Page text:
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🇬🇧 Mobs or Blocker: Can Mob Grazing be Productive?

Hereford cattle grazing in a field

What is mob grazing and what are its benefits?

Mob grazing is a more intensive form of rotational grazing. It is the practice of grazing large herds of cattle on smaller areas of pasture for short periods of time. This can sometimes be for a day or less. The herd is moved regularly and the pasture is left to recover for a prolonged period. For example, 200 cattle may graze one acre for eight hours before moving onto new pasture. Then they won’t revisit that area for 60 days or more.

Many believe this technique has multiple benefits from improved soil health and better quality pasture to longer grazing seasons and lower inputs. Cattle are easier to move too as they are often ready for greener, fresher pasture and follow the farmer readily. Some farmers who use mob grazing no longer buy fertiliser which is a huge cost saving. The soil is rich in nutrients from cattle dung and earthworm densities can be incredibly high, aerating the soil and improving water absorption.

What are the pros and cons of mob grazing?


Once the system is in place, farmers can save considerably in terms of time and money. The outdoor grazing period can lengthen, thus reducing indoor housing costs. Fertiliser use can be reduced or stopped altogether. Moving the cattle as one big herd, rather than in smaller groups, allows for the farmer to check for lameness regularly and all in one go.

Some farmers find that forage production increases two-to-four-fold following mob grazing. Moreover, pasture diversity is increases. This is because the grasses are heavily grazed and trodden in equal measure and the soil is left enriched with urine and faeces. The key to improved pasture is the prolonged rest period between grazing.

Mob grazing doesn’t need a lot of infrastructure. However, electric fencing is a must to divide fields up into smaller sections, so there may be an investment here. Farmers say that they use much less machinery using mob grazing on their farms thus saving money on fuel and repairs.


Farmers who already employ the technique, say that there is a certain amount of trial and error to find the best mob grazing strategy for your particular farm. Some farmers find that their they need to move their cattle at once a day, others leave them for two days or more.

Initially, it may be time consuming moving a large herd of cattle. However, once cattle are accumstomed to the routine and realise that they are being moved onto better pasture, they will move easily.

Setting up the fields in the first place can also take time. Using electric fencing to break up the fields into sections requires planning, but once complete, you don’t have to repeat it. If you are moving the fences to save buying more, it starts to get easier once you are used to the cycle. However, that is something to consider.

At first you will have to use back fences to prevent cattle from going back and grazing the area they’ve just grazed. But farmers report it won’t take long before the cattle refuse to go back to the area they were in the day before.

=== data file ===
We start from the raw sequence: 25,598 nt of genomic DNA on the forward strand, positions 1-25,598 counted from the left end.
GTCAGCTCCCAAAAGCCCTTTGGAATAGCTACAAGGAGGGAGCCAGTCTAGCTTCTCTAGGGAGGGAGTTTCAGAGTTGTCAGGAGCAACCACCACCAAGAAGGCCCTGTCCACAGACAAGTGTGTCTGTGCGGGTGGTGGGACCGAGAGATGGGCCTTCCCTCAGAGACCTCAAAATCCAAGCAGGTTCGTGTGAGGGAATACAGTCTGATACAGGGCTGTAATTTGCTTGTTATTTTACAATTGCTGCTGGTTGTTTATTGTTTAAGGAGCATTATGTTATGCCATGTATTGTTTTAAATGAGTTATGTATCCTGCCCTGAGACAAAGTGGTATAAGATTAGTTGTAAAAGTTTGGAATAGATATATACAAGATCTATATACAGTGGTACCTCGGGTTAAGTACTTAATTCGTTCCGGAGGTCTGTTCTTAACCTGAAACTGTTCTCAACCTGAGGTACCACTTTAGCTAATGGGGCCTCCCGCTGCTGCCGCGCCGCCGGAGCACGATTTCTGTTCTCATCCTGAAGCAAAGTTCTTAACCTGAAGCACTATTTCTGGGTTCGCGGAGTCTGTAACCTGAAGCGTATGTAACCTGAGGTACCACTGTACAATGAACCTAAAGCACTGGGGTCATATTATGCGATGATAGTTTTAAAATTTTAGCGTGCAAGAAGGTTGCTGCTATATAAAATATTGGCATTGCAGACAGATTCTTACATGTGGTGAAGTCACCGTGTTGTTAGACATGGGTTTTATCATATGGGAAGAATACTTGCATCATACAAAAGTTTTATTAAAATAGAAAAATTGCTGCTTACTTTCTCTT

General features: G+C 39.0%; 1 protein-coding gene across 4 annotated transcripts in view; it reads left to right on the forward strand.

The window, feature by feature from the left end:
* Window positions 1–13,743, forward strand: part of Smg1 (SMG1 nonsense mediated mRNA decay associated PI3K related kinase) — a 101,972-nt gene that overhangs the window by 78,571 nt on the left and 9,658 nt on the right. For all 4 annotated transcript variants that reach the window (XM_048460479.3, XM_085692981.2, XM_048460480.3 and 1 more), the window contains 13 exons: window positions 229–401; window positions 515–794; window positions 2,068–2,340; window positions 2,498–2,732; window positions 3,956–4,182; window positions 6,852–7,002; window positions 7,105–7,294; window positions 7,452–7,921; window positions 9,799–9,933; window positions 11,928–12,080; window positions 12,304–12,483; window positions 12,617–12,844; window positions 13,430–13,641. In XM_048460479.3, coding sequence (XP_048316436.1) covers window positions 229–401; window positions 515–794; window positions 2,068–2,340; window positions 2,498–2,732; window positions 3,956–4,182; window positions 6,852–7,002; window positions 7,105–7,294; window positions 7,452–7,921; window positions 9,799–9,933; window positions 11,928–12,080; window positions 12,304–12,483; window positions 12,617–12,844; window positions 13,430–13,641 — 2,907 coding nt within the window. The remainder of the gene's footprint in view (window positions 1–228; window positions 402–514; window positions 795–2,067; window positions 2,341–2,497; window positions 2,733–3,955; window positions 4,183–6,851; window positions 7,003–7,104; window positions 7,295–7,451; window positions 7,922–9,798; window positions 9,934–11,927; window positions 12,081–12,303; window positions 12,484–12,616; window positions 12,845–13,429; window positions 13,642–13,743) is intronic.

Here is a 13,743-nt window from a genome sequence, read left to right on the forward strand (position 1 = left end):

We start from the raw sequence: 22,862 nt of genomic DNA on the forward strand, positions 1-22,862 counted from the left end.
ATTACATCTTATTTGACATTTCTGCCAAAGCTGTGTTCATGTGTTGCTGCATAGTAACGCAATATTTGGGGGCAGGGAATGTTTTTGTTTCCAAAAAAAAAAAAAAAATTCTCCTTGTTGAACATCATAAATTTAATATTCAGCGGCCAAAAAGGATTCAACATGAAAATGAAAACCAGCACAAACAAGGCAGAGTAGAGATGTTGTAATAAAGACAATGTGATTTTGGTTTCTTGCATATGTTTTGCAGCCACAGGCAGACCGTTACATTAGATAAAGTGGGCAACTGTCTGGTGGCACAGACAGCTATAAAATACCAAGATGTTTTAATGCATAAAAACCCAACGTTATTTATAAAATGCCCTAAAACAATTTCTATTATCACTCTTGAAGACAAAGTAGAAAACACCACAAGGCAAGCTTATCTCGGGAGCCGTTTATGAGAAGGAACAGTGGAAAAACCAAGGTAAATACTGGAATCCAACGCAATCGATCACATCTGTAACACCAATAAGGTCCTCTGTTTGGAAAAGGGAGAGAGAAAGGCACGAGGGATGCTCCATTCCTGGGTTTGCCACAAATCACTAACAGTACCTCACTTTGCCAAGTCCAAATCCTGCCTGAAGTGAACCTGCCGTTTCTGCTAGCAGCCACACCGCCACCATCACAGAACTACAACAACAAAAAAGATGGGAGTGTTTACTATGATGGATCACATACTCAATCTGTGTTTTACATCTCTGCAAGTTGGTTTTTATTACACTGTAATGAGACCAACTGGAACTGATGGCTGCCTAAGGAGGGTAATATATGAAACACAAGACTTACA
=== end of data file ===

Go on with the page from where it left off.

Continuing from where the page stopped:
There is a chance you could completely destroy your pasture if you allow your herd too much time in a confined area. This not only wreaks havoc on your grass and hampers recovery, but can also cause problems with animal performance. So, a big tip is to avoid overgrazing. Again, this may also be some trial and error to get this to work.

If you graze too soon, you risk reducing plant biodiversity and ultimately nutrition and soil health. Allow plenty of recovery time for your pasture. Make sure all species of plants have grown back before re-grazing an area.

What does the research say?

Supporters of mob grazing explain that it is a more natural process of grazing cattle. In the wild, bovines such as bison, would graze in their hundreds working their way across the grasslands and not coming back to the same spot for months or even years. This gives the grass more time to recover. It grows much longer than continuously grazed pasture and therefore is more nutritious and robust.

Some studies suggest that mob grazing has the potential to improve soil carbon content. However, other scientific research has found no difference in soil carbon between conventionally grazed and mob grazed pasture. The same research also found that soil compaction was increased, moisture decreased, and soil structure affected in mob grazed fields. However, the research finds soil organic matter improves, along with nitrogen content.

Where has it worked?

Sometimes it is down to the climate in which the farm resides. A study in the northeastern US, found that with its temperate climate and cool seasons, rotational grazing on grass-legume pastures was better than mob grazing in terms of nutritive value of the forage.

Case studies reviewing mob grazing in the UK have revealed the benefits of the system. Tom Chapman farms 300 head of cattle in Hertfordshire and has seen huge improvements since using mob grazing. His soil has improved with its organic content rising from 3.5% to 10%. He has reduced on-farm costs due to an extended grazing period; reduced inputs; and lower vet bills.

As with all things new, mob grazing will need a bit of trial and error to determine the best strategy. But it may be a technique that proves hugely beneficial for your farm.

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